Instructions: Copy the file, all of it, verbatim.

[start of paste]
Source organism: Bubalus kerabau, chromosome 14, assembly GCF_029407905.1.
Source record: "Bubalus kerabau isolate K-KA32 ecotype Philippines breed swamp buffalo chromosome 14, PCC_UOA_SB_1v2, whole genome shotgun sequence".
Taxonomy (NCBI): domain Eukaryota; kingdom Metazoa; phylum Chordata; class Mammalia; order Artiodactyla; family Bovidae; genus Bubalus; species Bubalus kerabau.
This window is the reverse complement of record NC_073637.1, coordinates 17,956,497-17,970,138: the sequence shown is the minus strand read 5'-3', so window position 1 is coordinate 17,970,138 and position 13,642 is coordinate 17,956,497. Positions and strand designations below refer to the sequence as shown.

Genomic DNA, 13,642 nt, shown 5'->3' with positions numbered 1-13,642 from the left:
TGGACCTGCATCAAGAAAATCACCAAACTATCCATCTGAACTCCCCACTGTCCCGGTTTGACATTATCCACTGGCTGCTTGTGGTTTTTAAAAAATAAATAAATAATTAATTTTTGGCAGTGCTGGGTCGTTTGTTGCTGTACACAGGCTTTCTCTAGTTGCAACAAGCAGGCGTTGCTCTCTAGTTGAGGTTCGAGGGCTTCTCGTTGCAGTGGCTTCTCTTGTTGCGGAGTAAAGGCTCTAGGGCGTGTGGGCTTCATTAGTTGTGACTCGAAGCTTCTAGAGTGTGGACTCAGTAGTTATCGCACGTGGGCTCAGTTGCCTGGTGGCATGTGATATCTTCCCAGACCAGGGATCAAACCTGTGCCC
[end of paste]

Source organism: Bubalus kerabau, chromosome 14, assembly GCF_029407905.1.
Source record: "Bubalus kerabau isolate K-KA32 ecotype Philippines breed swamp buffalo chromosome 14, PCC_UOA_SB_1v2, whole genome shotgun sequence".
Taxonomy (NCBI): domain Eukaryota; kingdom Metazoa; phylum Chordata; class Mammalia; order Artiodactyla; family Bovidae; genus Bubalus; species Bubalus kerabau.
This window is the reverse complement of record NC_073637.1, coordinates 17,956,497-17,970,138: the sequence shown is the minus strand read 5'-3', so window position 1 is coordinate 17,970,138 and position 13,642 is coordinate 17,956,497. Positions and strand designations below refer to the sequence as shown.

Genomic DNA, 13,642 nt, shown 5'->3' with positions numbered 1-13,642 from the left:
TGGACCTGCATCAAGAAAATCACCAAACTATCCATCTGAACTCCCCACTGTCCCGGTTTGACATTATCCACTGGCTGCTTGTGGTTTTTAAAAAATAAATAAATAATTAATTTTTGGCAGTGCTGGGTCGTTTGTTGCTGTACACAGGCTTTCTCTAGTTGCAACAAGCAGGCGTTGCTCTCTAGTTGAGGTTCGAGGGCTTCTCGTTGCAGTGGCTTCTCTTGTTGCGGAGTAAAGGCTCTAGGGCGTGTGGGCTTCATTAGTTGTGACTCGAAGCTTCTAGAGTGTGGACTCAGTAGTTATCGCACGTGGGCTCAGTTGCCTGGTGGCATGTGATATCTTCCCAGACCAGGGATCAAACCTGTGCCC